MPhil Thesis submitted to the University of Cambridge, March 2011.
Today’s global economy is a very complex and hard to read environment. Competition is fierce and being the first to ‘get it right’ when designing new products could be decisive. With so much at stake, many companies have turned to trends research as a way to differentiate their products. This work starts by looking into the current theoretical evidence that is available, aiming at making sense of how the issue has been portrayed in academic and commercial literature.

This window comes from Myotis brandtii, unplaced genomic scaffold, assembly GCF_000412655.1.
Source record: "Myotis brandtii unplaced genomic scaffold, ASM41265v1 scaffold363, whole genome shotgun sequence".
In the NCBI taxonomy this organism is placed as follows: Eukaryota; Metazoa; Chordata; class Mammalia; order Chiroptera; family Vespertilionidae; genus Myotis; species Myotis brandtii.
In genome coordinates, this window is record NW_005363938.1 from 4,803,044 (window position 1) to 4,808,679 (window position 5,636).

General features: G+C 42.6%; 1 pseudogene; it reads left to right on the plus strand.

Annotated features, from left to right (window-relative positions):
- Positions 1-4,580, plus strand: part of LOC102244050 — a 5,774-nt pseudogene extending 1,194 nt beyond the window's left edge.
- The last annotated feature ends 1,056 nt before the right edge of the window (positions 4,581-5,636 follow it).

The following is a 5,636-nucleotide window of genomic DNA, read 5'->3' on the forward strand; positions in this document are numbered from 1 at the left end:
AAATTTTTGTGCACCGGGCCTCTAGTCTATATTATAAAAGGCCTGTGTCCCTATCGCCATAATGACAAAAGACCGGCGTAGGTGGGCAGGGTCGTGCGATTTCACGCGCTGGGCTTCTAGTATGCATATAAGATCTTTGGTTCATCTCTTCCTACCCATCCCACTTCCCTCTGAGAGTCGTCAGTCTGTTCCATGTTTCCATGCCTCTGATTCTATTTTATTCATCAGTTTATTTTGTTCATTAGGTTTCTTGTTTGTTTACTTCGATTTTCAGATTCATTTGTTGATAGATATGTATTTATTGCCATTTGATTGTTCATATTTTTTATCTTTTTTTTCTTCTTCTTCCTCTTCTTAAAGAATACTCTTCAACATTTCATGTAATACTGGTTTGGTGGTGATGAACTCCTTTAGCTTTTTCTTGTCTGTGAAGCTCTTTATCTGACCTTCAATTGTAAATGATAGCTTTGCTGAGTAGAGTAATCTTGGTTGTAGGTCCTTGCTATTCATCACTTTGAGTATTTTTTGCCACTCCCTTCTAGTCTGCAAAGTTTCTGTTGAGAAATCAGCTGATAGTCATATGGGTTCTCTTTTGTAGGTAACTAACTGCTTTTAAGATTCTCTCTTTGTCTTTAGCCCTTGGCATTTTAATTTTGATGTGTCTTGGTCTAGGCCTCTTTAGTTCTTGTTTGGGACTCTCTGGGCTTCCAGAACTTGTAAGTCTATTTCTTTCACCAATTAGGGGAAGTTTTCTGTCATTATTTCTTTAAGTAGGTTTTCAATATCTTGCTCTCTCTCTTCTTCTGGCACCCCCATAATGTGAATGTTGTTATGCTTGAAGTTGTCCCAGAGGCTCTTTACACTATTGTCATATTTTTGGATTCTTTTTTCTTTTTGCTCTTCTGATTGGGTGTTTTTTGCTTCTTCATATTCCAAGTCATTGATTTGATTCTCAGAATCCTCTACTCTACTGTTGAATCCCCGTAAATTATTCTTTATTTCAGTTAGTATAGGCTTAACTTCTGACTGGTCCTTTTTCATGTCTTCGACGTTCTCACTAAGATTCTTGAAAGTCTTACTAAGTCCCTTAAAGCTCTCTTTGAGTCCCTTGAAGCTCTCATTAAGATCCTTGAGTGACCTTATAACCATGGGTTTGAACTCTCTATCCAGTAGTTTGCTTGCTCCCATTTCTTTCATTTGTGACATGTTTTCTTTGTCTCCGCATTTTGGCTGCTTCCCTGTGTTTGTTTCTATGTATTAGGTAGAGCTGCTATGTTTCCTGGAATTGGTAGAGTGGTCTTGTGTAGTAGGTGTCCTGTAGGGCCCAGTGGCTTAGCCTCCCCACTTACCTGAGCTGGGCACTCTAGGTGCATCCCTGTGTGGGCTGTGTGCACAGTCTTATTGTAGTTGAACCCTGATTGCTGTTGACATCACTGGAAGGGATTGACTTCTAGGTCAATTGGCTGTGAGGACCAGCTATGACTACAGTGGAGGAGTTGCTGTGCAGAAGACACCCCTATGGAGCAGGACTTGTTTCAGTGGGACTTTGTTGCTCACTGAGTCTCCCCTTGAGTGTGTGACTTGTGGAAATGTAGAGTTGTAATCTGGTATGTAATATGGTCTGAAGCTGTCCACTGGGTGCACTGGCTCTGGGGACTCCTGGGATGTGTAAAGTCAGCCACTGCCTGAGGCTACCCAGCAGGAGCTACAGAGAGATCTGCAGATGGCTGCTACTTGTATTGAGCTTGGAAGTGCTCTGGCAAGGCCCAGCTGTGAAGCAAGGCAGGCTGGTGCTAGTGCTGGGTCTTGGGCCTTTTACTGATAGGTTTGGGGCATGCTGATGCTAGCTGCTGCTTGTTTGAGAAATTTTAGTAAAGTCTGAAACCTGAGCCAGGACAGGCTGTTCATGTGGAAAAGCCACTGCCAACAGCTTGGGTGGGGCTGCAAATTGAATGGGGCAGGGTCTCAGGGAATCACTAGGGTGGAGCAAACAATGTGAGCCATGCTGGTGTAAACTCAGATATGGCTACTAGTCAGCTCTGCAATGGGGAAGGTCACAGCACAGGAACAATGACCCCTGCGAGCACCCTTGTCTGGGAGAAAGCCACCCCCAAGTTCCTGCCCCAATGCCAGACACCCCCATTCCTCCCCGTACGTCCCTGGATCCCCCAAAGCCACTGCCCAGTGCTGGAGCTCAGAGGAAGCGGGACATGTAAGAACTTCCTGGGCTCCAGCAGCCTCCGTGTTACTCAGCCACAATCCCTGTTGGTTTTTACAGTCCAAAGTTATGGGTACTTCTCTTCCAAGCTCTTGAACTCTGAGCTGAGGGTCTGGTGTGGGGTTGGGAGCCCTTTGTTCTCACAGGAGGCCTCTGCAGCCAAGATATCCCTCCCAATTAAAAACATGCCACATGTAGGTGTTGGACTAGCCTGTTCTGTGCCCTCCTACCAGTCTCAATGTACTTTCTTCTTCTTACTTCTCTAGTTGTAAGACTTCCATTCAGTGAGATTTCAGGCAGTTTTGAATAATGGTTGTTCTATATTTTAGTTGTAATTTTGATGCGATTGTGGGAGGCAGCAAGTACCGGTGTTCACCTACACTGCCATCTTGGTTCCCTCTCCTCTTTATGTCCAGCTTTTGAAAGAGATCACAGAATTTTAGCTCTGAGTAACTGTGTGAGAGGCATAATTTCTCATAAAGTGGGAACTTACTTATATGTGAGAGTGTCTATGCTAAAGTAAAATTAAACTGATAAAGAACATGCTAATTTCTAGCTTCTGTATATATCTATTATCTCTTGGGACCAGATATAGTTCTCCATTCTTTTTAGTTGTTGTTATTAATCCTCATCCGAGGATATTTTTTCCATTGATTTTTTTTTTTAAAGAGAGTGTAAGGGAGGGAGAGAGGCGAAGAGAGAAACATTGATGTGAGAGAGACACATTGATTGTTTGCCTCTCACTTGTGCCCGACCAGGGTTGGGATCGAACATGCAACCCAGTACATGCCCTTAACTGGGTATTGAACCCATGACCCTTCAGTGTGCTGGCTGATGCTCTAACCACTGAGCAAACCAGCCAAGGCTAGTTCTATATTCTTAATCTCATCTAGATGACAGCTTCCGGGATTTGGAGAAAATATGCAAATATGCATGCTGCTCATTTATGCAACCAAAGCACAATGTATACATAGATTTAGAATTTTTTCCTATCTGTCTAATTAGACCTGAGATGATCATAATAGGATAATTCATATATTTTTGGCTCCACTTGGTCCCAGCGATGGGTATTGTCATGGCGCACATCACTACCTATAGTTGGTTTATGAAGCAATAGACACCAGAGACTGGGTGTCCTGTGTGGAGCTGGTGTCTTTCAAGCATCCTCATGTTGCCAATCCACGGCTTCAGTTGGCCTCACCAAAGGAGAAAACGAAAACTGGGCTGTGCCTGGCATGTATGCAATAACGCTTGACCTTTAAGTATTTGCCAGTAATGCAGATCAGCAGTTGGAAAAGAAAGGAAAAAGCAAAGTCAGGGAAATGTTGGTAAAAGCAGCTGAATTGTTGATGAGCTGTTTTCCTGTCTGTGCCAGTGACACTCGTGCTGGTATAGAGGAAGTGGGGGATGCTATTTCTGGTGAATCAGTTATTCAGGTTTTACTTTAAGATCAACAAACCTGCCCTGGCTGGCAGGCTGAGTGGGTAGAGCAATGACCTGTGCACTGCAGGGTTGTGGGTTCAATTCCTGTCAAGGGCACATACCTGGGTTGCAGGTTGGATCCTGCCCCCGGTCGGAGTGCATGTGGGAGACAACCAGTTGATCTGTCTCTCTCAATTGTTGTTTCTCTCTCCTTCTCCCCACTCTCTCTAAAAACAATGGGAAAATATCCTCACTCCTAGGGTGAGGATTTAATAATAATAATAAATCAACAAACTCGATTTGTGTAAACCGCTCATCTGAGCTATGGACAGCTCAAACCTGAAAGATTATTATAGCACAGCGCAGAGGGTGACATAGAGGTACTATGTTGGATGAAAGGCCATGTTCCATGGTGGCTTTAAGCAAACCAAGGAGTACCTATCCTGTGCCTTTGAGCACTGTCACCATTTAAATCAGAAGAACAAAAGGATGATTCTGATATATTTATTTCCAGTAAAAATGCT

The research itself was conducted in two steps: a quantitative study and a qualitative one. In the quantitative strand the aim was to understand how trend reports have been used in new product development and what opinion was had held about them by their users. The results indicate that trend reports were frequently being used but not thought of as an essential tool. In the qualitative step the aim was to drill down specifically on the opinions and expectations of product designers for trend research and reports. The results show that there was a discrepancy of expectations between designers and management about what trend reports are, how they should be used, and what they should be used for. And finally, five possible roles of trend reports for product designers were identified: source of discoveries, boundary objects, brand compasses, sparks and recipe books.